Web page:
According to an article in the Proceedings of the National Academy of Sciences in July, the planet is in the midst of the sixth mass extinction event. Strikingly, the scientists who wrote the article call this a “biological annihilation.”

The destruction of the planet happens bit-by-bit. A new big-box store, a new housing development, a new farm. Day-by-day, the change seems slow. But over a decade, or a lifetime, the scale of the destruction is dramatic.

Here in the Willamette Valley, we can see this in action. Due to agriculture and development, less than one tenth of one percent of the native oak savannah remains. Many local species have been driven to the brink, including the endangered Fender’s blue butterfly and the threatened Kincaid’s lupine. Both species are barely hanging on. One of their few havens is the Willow Creek preserve in southwest Eugene.

The latest threat is a proposed housing development on Gimpl Hill Road (see “Sour Grapes,” EW 5/27), near where I live, that would destroy native habitat in favor of million-dollar trophy homes. There are many reasons this project is a mistake, including the lack of water in the neighborhood. Already, some wells run dry each summer.

But the most important reason is that contributing to “biological annihilation” for the sake of “sophisticated, secure gated country living” is wrong. The Lane County Board of Commissioners should do what is right — not what is profitable or easy. They should deny permits for this project.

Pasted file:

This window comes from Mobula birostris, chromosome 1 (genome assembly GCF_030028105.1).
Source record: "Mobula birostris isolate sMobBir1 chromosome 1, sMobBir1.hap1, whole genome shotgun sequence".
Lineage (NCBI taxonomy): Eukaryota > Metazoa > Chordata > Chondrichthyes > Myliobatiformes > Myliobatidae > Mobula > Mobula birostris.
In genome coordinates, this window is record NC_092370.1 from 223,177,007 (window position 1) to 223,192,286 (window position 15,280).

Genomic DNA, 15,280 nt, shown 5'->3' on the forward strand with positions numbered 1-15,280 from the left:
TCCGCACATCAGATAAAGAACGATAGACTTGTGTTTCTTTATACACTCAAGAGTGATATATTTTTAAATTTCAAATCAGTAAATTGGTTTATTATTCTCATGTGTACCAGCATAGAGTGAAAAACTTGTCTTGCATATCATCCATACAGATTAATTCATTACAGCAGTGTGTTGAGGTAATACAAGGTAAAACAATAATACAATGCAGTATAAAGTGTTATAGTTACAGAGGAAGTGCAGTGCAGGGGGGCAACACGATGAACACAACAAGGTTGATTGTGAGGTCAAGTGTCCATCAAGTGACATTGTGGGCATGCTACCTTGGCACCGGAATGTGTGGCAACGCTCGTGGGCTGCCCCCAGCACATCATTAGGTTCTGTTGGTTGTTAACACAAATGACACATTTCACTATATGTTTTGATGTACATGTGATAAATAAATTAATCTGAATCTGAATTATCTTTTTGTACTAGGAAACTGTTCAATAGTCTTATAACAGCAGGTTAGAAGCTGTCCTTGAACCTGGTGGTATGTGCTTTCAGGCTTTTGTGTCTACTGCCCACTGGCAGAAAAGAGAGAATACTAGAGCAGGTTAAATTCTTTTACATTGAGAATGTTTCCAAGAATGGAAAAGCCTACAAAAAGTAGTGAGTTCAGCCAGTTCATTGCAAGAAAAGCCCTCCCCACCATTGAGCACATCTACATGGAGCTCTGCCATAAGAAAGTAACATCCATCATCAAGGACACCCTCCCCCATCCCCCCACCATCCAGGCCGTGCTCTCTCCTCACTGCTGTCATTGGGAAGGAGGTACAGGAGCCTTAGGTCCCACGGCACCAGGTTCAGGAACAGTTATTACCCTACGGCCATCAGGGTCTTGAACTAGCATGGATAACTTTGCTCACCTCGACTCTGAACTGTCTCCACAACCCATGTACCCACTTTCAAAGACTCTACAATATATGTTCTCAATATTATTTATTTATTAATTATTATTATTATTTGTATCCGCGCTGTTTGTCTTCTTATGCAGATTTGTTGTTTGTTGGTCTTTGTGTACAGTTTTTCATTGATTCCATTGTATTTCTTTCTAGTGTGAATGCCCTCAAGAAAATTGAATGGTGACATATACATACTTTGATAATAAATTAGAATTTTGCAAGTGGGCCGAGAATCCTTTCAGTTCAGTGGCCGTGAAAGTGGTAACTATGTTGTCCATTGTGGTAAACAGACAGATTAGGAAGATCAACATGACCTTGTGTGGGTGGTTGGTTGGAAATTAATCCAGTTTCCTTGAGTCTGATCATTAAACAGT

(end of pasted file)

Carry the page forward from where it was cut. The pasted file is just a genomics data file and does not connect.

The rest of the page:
Max Wilbert, Eugene


I very much love the animal companions who share our homes, but I believe that it would have been in the animals’ best interests if the institution of “pet keeping” — i.e., breeding animals to be kept and regarded as “pets” — never existed. The international pastime of domesticating animals has created an overpopulation crisis; as a result, millions of unwanted animals are destroyed every year as “surplus.”

This selfish desire to possess animals and receive love from them causes immeasurable suffering, which results from manipulating their breeding, selling or giving them away casually and depriving them of the opportunity to engage in their natural behavior. They are restricted to human homes, where they must obey commands and can only eat, drink, and even urinate when humans allow them to.

Because domesticated animals retain many of their basic instincts and drives — but are not able to survive on their own in the wild — dogs, cats, or birds, whose strongest desire is to be free, must be confined to houses, yards, or cages for their own safety.